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#102 Anansi Boys by Neil Gaiman

Fat Charlie has never really gotten along well with his father, who has a habit of making Charlie the but of his jokes. When his father passes away, Far Charlie travels back to his childhood home to attend the funeral. It's here that he learns he has a brother that he's never met, and that his father was the god Anansi. Fat Charlie doesn't believe any of this until his brother shows up in London and turns his life upside down.

American Gods is one of my favorite novels by Neil Gaiman. So when I picked up Anansi Boys (a companion book of sorts), I expected something just as darkly epic. Of course, I was completely wrong. Anansi Boys is first and foremost a comedy, and boy is it a funny one. I ended up listening to the audiobook (narrated by Lenny Henry), and found myself breaking out into laughter dozens of times. Neil Gamain really knows how to write a witty novel, and Lenny Henry's timing is pitch perfect. He also does a fantastic job of crafting voices that are distinct from one another.

Beyond being a funny book, Anansi Boys also has a lot to say about families. It's inevitable that our parents embarrass us when we're young, but when your father happens to one of the most notorious trickster gods, that embarrassment can be particularly harsh. Fat Charlie's relationship with his brother (Spider) is also really interesting. Fat Charlie certainly isn't the first to be jealous at the ease in which their siblings seem to handle life so much better. Not only is Spider more attractive and confident than Charlie, he has “god powers” while poor Charlie is stuck in a job he doesn't like and in a passionless relationship with a well-meaning woman.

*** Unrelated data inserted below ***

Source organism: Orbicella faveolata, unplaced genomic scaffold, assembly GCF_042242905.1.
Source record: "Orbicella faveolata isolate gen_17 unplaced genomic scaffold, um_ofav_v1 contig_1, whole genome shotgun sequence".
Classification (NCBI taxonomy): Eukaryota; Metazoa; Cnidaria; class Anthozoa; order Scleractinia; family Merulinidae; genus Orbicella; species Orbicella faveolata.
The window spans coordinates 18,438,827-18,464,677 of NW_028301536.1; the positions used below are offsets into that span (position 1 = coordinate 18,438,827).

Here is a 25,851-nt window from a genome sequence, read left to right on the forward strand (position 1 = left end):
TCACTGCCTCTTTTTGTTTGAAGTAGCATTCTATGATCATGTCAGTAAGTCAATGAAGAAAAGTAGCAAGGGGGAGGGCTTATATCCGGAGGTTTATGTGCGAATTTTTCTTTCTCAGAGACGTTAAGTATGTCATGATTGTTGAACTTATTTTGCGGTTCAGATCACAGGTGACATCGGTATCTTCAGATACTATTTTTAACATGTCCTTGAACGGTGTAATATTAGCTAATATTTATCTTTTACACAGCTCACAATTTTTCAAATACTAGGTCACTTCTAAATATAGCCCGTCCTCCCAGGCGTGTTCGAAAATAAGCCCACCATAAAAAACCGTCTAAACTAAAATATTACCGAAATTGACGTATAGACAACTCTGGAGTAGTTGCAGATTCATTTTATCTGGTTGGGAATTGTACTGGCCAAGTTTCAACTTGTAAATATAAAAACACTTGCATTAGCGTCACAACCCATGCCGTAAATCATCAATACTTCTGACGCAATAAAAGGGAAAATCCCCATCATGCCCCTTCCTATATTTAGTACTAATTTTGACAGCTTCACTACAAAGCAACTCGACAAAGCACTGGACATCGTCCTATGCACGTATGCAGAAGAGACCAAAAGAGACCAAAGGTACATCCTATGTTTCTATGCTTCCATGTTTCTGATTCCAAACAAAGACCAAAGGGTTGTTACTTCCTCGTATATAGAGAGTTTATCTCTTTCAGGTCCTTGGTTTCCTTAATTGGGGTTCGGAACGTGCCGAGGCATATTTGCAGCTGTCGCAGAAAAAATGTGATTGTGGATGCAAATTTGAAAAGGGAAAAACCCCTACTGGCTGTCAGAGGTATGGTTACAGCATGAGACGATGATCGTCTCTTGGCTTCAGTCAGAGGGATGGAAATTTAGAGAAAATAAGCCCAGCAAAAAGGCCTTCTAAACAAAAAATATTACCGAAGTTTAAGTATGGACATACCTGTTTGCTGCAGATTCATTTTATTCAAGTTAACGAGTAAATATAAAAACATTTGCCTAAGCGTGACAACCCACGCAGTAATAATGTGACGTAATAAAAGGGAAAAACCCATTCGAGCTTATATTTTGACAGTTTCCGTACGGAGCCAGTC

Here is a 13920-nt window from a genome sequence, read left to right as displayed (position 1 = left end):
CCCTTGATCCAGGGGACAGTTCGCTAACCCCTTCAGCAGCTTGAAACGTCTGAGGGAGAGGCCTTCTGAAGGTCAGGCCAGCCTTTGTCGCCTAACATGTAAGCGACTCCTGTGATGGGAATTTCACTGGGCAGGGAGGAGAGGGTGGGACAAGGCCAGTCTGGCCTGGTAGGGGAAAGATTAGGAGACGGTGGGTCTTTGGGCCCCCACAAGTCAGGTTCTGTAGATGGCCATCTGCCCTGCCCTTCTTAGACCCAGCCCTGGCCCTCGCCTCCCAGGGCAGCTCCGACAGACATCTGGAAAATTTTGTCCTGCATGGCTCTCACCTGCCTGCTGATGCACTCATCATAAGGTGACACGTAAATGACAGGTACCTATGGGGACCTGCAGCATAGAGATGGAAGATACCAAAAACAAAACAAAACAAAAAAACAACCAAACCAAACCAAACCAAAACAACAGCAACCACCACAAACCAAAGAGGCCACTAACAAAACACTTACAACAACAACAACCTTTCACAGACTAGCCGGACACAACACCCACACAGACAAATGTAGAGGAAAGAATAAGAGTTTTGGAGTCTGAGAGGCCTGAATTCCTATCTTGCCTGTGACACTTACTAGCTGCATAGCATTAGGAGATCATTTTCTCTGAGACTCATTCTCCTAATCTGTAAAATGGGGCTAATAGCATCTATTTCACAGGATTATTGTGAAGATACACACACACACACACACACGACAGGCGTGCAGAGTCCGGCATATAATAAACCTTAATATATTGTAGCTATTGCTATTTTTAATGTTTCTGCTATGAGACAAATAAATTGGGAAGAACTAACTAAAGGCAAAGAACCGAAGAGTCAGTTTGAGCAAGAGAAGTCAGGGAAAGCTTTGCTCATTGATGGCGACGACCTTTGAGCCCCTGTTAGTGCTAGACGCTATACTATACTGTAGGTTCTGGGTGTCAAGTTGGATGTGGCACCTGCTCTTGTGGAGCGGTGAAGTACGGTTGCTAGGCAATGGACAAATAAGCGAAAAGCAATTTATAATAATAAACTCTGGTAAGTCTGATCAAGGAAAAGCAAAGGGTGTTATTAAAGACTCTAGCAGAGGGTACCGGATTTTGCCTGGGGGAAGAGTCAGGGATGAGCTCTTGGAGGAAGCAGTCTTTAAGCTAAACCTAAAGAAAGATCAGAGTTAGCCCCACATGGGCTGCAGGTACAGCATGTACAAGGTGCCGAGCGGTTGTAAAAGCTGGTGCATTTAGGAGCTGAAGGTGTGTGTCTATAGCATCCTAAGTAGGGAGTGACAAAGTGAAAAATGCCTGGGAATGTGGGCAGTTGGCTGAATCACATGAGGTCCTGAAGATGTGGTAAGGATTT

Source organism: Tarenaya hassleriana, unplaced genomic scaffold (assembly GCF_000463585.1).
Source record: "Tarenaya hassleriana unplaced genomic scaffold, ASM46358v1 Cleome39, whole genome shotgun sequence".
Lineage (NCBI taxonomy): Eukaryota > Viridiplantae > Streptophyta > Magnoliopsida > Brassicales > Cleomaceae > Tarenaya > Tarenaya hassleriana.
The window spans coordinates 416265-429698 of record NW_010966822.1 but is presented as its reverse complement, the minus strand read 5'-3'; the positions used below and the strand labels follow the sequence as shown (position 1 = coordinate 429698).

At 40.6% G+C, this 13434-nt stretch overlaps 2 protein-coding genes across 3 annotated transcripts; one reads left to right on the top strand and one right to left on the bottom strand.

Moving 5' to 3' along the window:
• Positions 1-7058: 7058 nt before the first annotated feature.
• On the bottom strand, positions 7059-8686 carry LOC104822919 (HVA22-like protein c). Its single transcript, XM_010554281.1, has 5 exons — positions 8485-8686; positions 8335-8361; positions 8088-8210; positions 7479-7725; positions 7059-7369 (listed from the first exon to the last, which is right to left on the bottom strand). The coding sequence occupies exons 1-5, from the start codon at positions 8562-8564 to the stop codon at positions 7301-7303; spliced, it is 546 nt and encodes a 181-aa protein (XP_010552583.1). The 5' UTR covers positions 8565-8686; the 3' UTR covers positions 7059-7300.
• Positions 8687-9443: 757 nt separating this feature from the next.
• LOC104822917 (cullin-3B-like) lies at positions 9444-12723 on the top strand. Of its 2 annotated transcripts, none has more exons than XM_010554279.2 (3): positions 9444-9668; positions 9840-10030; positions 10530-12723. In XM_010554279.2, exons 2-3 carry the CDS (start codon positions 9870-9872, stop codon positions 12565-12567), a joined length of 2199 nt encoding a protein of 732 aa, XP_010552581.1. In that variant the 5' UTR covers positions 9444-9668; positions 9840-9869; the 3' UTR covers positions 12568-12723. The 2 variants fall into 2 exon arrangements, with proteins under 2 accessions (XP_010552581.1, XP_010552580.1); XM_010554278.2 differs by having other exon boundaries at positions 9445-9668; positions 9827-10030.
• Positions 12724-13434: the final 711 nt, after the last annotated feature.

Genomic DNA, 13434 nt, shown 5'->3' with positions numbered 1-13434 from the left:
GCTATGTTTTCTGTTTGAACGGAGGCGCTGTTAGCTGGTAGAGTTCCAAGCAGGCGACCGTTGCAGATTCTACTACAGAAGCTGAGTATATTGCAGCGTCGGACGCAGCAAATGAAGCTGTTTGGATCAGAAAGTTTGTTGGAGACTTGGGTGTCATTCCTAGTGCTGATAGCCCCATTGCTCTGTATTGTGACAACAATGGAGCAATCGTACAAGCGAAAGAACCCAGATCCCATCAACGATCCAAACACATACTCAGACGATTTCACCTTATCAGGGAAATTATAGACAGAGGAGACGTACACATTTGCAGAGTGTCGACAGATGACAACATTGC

Admittedly, Anansi Boys is not as epic as American Gods, but it's not trying to be. Anansi Boys is a clever comedy filled with plenty of laughs and a handful of darker moments. I suspect that it's also much more accessible to readers than the complex American Gods. It's true that the characters are not as complex as those founds in American Gods, but they really don't need to be. I really enjoyed watching Fat Charlie grow and blossom as a character, and it's impossible not to be charmed by Spider. The villains are both deliciously evil, and it's quite easy to route for their downfall.

Anansi Boys is a fun novel that mixes fantasy and folklore with the mundane. If you're interested in checking it out, I would highly recommend checking out the audiobook version, as Lenny Henry does a fantastic job with the narration.

Rating: four and a half stars
Length: the print version is 416 pages
Source: Readfield Community Library
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Other books I've read by this author: American Gods, Neverwhere, Stardust, Coraline, and The Graveyard Book

xposted to temporaryworlds , bookish , and goodreads

I'm behind on my reviews so expect my next review (Counterfeit Magic by Kelley Armstrong) tomorrow
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